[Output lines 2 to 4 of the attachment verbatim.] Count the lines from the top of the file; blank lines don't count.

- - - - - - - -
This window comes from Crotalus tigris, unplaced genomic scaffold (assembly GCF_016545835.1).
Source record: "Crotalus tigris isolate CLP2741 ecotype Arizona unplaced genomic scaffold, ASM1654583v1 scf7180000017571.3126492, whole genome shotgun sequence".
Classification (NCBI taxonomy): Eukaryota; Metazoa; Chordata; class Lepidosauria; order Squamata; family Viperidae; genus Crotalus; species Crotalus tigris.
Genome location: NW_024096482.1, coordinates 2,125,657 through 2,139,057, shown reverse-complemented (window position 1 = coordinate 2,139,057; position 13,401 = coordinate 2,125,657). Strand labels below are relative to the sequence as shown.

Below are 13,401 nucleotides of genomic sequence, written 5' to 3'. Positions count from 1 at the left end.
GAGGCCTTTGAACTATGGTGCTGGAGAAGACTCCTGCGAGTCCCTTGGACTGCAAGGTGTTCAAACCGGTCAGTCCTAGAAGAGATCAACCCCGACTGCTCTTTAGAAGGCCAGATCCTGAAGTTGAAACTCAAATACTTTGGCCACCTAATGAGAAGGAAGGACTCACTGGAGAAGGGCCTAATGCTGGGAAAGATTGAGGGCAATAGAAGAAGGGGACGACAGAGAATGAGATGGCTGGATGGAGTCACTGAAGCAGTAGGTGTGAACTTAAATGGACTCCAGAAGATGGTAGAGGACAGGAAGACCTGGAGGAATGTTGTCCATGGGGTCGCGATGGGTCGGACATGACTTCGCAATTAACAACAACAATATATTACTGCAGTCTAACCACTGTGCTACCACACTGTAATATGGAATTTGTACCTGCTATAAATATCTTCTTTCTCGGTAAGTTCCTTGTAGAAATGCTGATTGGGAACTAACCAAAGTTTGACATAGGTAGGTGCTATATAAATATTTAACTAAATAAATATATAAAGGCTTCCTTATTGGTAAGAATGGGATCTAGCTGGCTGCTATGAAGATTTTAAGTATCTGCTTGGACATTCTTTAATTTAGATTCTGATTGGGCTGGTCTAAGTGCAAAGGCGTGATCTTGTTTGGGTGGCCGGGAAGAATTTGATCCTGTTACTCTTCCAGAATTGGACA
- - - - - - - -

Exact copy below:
Source record: "Crotalus tigris isolate CLP2741 ecotype Arizona unplaced genomic scaffold, ASM1654583v1 scf7180000017571.3126492, whole genome shotgun sequence".
Classification (NCBI taxonomy): Eukaryota; Metazoa; Chordata; class Lepidosauria; order Squamata; family Viperidae; genus Crotalus; species Crotalus tigris.
Genome location: NW_024096482.1, coordinates 2,125,657 through 2,139,057, shown reverse-complemented (window position 1 = coordinate 2,139,057; position 13,401 = coordinate 2,125,657). Strand labels below are relative to the sequence as shown.